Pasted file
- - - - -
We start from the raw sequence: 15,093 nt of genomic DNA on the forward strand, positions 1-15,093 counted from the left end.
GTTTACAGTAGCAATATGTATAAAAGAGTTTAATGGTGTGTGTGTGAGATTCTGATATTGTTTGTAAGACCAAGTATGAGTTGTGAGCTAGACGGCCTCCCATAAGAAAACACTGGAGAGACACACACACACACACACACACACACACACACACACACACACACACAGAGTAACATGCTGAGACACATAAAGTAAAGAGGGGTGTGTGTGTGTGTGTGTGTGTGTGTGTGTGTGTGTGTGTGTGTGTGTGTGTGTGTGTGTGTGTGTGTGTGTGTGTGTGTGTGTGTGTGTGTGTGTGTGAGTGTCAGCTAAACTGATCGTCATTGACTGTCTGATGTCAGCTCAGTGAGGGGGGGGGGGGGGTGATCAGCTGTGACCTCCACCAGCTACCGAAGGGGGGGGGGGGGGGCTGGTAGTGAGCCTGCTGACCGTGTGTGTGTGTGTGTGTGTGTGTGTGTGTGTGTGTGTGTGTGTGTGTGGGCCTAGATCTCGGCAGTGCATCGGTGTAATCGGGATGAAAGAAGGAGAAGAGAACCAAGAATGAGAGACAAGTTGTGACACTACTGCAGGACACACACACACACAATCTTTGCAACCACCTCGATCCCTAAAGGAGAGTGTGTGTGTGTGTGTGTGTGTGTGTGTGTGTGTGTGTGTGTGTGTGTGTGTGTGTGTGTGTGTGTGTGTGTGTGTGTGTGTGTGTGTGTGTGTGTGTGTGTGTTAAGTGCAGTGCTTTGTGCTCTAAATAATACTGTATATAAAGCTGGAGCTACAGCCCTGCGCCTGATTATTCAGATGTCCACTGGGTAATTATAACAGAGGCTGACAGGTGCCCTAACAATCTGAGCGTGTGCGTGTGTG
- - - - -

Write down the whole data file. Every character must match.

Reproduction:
We start from the raw sequence: 15,093 nt of genomic DNA on the forward strand, positions 1-15,093 counted from the left end.
GTTTACAGTAGCAATATGTATAAAAGAGTTTAATGGTGTGTGTGTGAGATTCTGATATTGTTTGTAAGACCAAGTATGAGTTGTGAGCTAGACGGCCTCCCATAAGAAAACACTGGAGAGACACACACACACACACACACACACACACACACACACACACACACACAGAGTAACATGCTGAGACACATAAAGTAAAGAGGGGTGTGTGTGTGTGTGTGTGTGTGTGTGTGTGTGTGTGTGTGTGTGTGTGTGTGTGTGTGTGTGTGTGTGTGTGTGTGTGTGTGTGTGTGTGTGTGTGTGAGTGTCAGCTAAACTGATCGTCATTGACTGTCTGATGTCAGCTCAGTGAGGGGGGGGGGGGGGTGATCAGCTGTGACCTCCACCAGCTACCGAAGGGGGGGGGGGGGGGCTGGTAGTGAGCCTGCTGACCGTGTGTGTGTGTGTGTGTGTGTGTGTGTGTGTGTGTGTGTGTGTGTGTGGGCCTAGATCTCGGCAGTGCATCGGTGTAATCGGGATGAAAGAAGGAGAAGAGAACCAAGAATGAGAGACAAGTTGTGACACTACTGCAGGACACACACACACACAATCTTTGCAACCACCTCGATCCCTAAAGGAGAGTGTGTGTGTGTGTGTGTGTGTGTGTGTGTGTGTGTGTGTGTGTGTGTGTGTGTGTGTGTGTGTGTGTGTGTGTGTGTGTGTGTGTGTGTGTGTGTGTGTGTGTTAAGTGCAGTGCTTTGTGCTCTAAATAATACTGTATATAAAGCTGGAGCTACAGCCCTGCGCCTGATTATTCAGATGTCCACTGGGTAATTATAACAGAGGCTGACAGGTGCCCTAACAATCTGAGCGTGTGCGTGTGTG